An interesting story, with a clever structure, weaving parallels between the legend of the Peony Pavilion with the "real" story of a girl called Peony, though that does make the first third very predictable.

I found the faux naive voice of Peony a little irritating at times; it is too didactic in the way it fills readers in on the historical detail of customs and beliefs, being more like a factual book than a novel. Whilst I found all that interesting, I think it could have been presented more su
Lyn Elliott
Jan 04, 2013 rated it it was ok
A friend recommended I read this book, possibly because she knows I am interested in Chinese history. I did skip right through it so that I could talk to her about it. Syrupy romances and ghost stories are way out of my reading range. But the depictions of the lives and values of wealthy Chinese families, especially this female view, are fascinating if horrifying. Almost every day I am consciously aware of how fortunate I am to be a woman in a society like Australia, where women are still not eq ...more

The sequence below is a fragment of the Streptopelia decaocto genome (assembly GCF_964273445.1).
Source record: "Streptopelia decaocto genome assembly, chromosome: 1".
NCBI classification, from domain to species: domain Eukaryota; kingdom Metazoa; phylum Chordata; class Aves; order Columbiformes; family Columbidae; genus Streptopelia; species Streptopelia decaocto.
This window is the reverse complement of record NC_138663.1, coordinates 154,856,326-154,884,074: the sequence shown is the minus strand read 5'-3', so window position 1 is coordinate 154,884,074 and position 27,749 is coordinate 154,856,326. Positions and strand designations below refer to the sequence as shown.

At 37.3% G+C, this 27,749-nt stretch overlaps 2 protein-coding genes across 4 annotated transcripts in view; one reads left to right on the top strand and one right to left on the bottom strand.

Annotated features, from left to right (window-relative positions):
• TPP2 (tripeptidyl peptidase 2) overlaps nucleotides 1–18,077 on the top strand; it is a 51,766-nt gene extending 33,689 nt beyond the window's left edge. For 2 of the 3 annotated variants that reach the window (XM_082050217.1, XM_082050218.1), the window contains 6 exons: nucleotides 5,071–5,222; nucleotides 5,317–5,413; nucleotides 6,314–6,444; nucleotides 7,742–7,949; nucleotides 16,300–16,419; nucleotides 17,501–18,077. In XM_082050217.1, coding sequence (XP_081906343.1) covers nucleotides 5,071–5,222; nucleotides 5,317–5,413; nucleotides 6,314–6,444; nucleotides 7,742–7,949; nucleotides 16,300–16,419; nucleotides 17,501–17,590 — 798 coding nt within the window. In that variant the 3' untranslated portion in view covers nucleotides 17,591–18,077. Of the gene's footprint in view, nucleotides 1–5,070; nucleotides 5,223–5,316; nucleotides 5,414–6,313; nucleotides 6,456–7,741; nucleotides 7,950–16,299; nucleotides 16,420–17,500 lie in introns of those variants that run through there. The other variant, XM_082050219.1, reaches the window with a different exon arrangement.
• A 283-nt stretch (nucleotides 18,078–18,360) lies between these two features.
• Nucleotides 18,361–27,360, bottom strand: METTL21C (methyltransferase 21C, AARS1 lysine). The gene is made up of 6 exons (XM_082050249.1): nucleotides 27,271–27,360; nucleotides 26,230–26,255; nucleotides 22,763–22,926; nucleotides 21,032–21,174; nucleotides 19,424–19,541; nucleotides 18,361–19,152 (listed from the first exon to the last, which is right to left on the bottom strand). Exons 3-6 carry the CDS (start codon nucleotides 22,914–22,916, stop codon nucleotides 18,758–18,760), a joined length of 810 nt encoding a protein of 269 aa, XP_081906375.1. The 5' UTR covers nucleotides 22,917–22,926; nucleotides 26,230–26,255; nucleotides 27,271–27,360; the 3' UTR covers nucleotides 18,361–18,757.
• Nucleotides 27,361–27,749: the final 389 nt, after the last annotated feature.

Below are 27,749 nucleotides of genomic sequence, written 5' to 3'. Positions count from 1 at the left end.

This book is quite hard to classify and I cannot even decide whether I liked it or not. It could be historical fiction, but not quite. There has been excellent research on Chinese practices during the Ming dynasty, and Chinese beliefs in the afterlife have been depicted in detail. The book is basically set in the past, and is based on real people who lived and a real opera wrote in the 1500s. But most of the book is about a ghost, so historical fiction doesn’t quite fit.